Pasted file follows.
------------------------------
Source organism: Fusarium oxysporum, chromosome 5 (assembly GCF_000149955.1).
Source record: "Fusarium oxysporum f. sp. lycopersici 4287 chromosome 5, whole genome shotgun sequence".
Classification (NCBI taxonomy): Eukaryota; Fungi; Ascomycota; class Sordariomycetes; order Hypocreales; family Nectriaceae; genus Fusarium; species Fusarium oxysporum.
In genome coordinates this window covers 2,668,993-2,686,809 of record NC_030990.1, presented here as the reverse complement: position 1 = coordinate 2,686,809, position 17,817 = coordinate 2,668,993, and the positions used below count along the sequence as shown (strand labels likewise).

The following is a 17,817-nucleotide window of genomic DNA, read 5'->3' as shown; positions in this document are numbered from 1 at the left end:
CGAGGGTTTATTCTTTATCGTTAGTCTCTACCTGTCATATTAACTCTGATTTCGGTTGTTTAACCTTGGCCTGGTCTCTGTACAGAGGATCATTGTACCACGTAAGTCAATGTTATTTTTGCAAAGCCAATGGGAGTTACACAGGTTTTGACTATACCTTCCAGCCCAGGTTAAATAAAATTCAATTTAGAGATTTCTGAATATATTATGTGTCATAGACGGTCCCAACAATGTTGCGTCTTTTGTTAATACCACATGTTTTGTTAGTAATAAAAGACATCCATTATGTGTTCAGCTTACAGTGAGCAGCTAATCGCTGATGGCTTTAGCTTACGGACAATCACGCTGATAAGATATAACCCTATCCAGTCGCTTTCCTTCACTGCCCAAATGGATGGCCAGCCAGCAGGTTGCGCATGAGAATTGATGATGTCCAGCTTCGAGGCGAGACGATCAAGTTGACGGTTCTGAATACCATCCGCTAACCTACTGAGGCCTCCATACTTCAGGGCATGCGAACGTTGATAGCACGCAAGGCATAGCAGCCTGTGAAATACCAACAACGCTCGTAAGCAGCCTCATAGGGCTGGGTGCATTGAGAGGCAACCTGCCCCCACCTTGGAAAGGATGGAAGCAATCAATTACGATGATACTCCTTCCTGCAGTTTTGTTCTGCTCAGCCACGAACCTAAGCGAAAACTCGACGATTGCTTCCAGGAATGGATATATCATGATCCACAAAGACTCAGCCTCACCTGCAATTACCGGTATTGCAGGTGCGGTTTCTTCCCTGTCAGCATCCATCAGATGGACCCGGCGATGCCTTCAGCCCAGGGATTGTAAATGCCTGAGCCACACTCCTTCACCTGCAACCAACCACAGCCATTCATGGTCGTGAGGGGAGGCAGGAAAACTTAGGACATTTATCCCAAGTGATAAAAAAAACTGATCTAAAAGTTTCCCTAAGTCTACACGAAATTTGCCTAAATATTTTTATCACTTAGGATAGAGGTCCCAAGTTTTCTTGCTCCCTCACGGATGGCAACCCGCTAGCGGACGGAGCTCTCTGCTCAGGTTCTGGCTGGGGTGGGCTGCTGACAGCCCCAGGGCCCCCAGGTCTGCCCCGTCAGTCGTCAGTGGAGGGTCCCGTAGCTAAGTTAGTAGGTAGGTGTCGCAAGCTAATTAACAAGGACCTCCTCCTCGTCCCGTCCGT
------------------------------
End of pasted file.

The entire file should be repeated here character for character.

Source organism: Fusarium oxysporum, chromosome 5 (assembly GCF_000149955.1).
Source record: "Fusarium oxysporum f. sp. lycopersici 4287 chromosome 5, whole genome shotgun sequence".
Classification (NCBI taxonomy): Eukaryota; Fungi; Ascomycota; class Sordariomycetes; order Hypocreales; family Nectriaceae; genus Fusarium; species Fusarium oxysporum.
In genome coordinates this window covers 2,668,993-2,686,809 of record NC_030990.1, presented here as the reverse complement: position 1 = coordinate 2,686,809, position 17,817 = coordinate 2,668,993, and the positions used below count along the sequence as shown (strand labels likewise).

The following is a 17,817-nucleotide window of genomic DNA, read 5'->3' as shown; positions in this document are numbered from 1 at the left end:
CGAGGGTTTATTCTTTATCGTTAGTCTCTACCTGTCATATTAACTCTGATTTCGGTTGTTTAACCTTGGCCTGGTCTCTGTACAGAGGATCATTGTACCACGTAAGTCAATGTTATTTTTGCAAAGCCAATGGGAGTTACACAGGTTTTGACTATACCTTCCAGCCCAGGTTAAATAAAATTCAATTTAGAGATTTCTGAATATATTATGTGTCATAGACGGTCCCAACAATGTTGCGTCTTTTGTTAATACCACATGTTTTGTTAGTAATAAAAGACATCCATTATGTGTTCAGCTTACAGTGAGCAGCTAATCGCTGATGGCTTTAGCTTACGGACAATCACGCTGATAAGATATAACCCTATCCAGTCGCTTTCCTTCACTGCCCAAATGGATGGCCAGCCAGCAGGTTGCGCATGAGAATTGATGATGTCCAGCTTCGAGGCGAGACGATCAAGTTGACGGTTCTGAATACCATCCGCTAACCTACTGAGGCCTCCATACTTCAGGGCATGCGAACGTTGATAGCACGCAAGGCATAGCAGCCTGTGAAATACCAACAACGCTCGTAAGCAGCCTCATAGGGCTGGGTGCATTGAGAGGCAACCTGCCCCCACCTTGGAAAGGATGGAAGCAATCAATTACGATGATACTCCTTCCTGCAGTTTTGTTCTGCTCAGCCACGAACCTAAGCGAAAACTCGACGATTGCTTCCAGGAATGGATATATCATGATCCACAAAGACTCAGCCTCACCTGCAATTACCGGTATTGCAGGTGCGGTTTCTTCCCTGTCAGCATCCATCAGATGGACCCGGCGATGCCTTCAGCCCAGGGATTGTAAATGCCTGAGCCACACTCCTTCACCTGCAACCAACCACAGCCATTCATGGTCGTGAGGGGAGGCAGGAAAACTTAGGACATTTATCCCAAGTGATAAAAAAAACTGATCTAAAAGTTTCCCTAAGTCTACACGAAATTTGCCTAAATATTTTTATCACTTAGGATAGAGGTCCCAAGTTTTCTTGCTCCCTCACGGATGGCAACCCGCTAGCGGACGGAGCTCTCTGCTCAGGTTCTGGCTGGGGTGGGCTGCTGACAGCCCCAGGGCCCCCAGGTCTGCCCCGTCAGTCGTCAGTGGAGGGTCCCGTAGCTAAGTTAGTAGGTAGGTGTCGCAAGCTAATTAACAAGGACCTCCTCCTCGTCCCGTCCGT